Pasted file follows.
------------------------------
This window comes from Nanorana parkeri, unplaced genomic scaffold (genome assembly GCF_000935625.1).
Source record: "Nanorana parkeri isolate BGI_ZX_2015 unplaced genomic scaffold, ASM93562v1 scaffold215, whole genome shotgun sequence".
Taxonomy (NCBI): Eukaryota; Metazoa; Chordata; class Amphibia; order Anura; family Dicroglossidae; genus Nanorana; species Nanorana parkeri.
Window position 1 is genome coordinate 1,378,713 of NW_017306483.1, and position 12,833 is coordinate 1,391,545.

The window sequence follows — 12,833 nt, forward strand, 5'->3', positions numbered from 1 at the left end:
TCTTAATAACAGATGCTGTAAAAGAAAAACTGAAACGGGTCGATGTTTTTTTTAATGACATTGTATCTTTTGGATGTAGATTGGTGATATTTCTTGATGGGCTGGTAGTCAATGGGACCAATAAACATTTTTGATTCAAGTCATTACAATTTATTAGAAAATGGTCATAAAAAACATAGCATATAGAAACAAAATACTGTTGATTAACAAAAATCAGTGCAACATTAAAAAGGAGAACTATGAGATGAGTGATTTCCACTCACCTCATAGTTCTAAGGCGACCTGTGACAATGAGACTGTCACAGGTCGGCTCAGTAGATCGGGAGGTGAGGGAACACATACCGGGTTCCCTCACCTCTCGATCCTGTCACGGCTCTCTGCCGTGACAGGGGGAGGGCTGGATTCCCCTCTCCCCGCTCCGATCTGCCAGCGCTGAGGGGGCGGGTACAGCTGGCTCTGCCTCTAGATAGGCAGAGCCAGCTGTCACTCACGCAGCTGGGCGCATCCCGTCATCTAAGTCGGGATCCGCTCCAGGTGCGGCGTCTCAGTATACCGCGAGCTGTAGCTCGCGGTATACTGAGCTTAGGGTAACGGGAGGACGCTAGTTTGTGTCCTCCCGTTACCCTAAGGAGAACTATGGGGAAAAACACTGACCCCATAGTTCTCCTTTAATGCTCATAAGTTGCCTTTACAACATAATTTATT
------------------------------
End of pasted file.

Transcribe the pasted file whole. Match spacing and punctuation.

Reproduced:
This window comes from Nanorana parkeri, unplaced genomic scaffold (genome assembly GCF_000935625.1).
Source record: "Nanorana parkeri isolate BGI_ZX_2015 unplaced genomic scaffold, ASM93562v1 scaffold215, whole genome shotgun sequence".
Taxonomy (NCBI): Eukaryota; Metazoa; Chordata; class Amphibia; order Anura; family Dicroglossidae; genus Nanorana; species Nanorana parkeri.
Window position 1 is genome coordinate 1,378,713 of NW_017306483.1, and position 12,833 is coordinate 1,391,545.

The window sequence follows — 12,833 nt, forward strand, 5'->3', positions numbered from 1 at the left end:
TCTTAATAACAGATGCTGTAAAAGAAAAACTGAAACGGGTCGATGTTTTTTTTAATGACATTGTATCTTTTGGATGTAGATTGGTGATATTTCTTGATGGGCTGGTAGTCAATGGGACCAATAAACATTTTTGATTCAAGTCATTACAATTTATTAGAAAATGGTCATAAAAAACATAGCATATAGAAACAAAATACTGTTGATTAACAAAAATCAGTGCAACATTAAAAAGGAGAACTATGAGATGAGTGATTTCCACTCACCTCATAGTTCTAAGGCGACCTGTGACAATGAGACTGTCACAGGTCGGCTCAGTAGATCGGGAGGTGAGGGAACACATACCGGGTTCCCTCACCTCTCGATCCTGTCACGGCTCTCTGCCGTGACAGGGGGAGGGCTGGATTCCCCTCTCCCCGCTCCGATCTGCCAGCGCTGAGGGGGCGGGTACAGCTGGCTCTGCCTCTAGATAGGCAGAGCCAGCTGTCACTCACGCAGCTGGGCGCATCCCGTCATCTAAGTCGGGATCCGCTCCAGGTGCGGCGTCTCAGTATACCGCGAGCTGTAGCTCGCGGTATACTGAGCTTAGGGTAACGGGAGGACGCTAGTTTGTGTCCTCCCGTTACCCTAAGGAGAACTATGGGGAAAAACACTGACCCCATAGTTCTCCTTTAATGCTCATAAGTTGCCTTTACAACATAATTTATT